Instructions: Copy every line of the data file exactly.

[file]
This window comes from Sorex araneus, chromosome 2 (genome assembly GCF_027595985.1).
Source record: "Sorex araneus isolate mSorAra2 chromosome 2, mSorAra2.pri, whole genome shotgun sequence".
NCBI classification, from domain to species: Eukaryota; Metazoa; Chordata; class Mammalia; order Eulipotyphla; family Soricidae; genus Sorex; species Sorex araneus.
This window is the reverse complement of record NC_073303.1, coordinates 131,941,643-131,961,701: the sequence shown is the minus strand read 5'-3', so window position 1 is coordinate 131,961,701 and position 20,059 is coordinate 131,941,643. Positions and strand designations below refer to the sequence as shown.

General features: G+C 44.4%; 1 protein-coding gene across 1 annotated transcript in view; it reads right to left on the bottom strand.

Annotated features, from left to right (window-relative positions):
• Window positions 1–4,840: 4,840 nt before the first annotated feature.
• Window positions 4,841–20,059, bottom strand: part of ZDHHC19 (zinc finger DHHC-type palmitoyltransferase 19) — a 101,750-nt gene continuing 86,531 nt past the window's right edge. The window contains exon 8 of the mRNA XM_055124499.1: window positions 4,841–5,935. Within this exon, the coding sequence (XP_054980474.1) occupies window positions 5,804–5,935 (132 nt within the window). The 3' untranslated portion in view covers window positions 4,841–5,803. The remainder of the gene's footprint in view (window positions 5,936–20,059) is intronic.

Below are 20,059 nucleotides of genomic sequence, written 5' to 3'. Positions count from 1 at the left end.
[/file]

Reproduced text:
This window comes from Sorex araneus, chromosome 2 (genome assembly GCF_027595985.1).
Source record: "Sorex araneus isolate mSorAra2 chromosome 2, mSorAra2.pri, whole genome shotgun sequence".
NCBI classification, from domain to species: Eukaryota; Metazoa; Chordata; class Mammalia; order Eulipotyphla; family Soricidae; genus Sorex; species Sorex araneus.
This window is the reverse complement of record NC_073303.1, coordinates 131,941,643-131,961,701: the sequence shown is the minus strand read 5'-3', so window position 1 is coordinate 131,961,701 and position 20,059 is coordinate 131,941,643. Positions and strand designations below refer to the sequence as shown.

General features: G+C 44.4%; 1 protein-coding gene across 1 annotated transcript in view; it reads right to left on the bottom strand.

Annotated features, from left to right (window-relative positions):
• Window positions 1–4,840: 4,840 nt before the first annotated feature.
• Window positions 4,841–20,059, bottom strand: part of ZDHHC19 (zinc finger DHHC-type palmitoyltransferase 19) — a 101,750-nt gene continuing 86,531 nt past the window's right edge. The window contains exon 8 of the mRNA XM_055124499.1: window positions 4,841–5,935. Within this exon, the coding sequence (XP_054980474.1) occupies window positions 5,804–5,935 (132 nt within the window). The 3' untranslated portion in view covers window positions 4,841–5,803. The remainder of the gene's footprint in view (window positions 5,936–20,059) is intronic.

Below are 20,059 nucleotides of genomic sequence, written 5' to 3'. Positions count from 1 at the left end.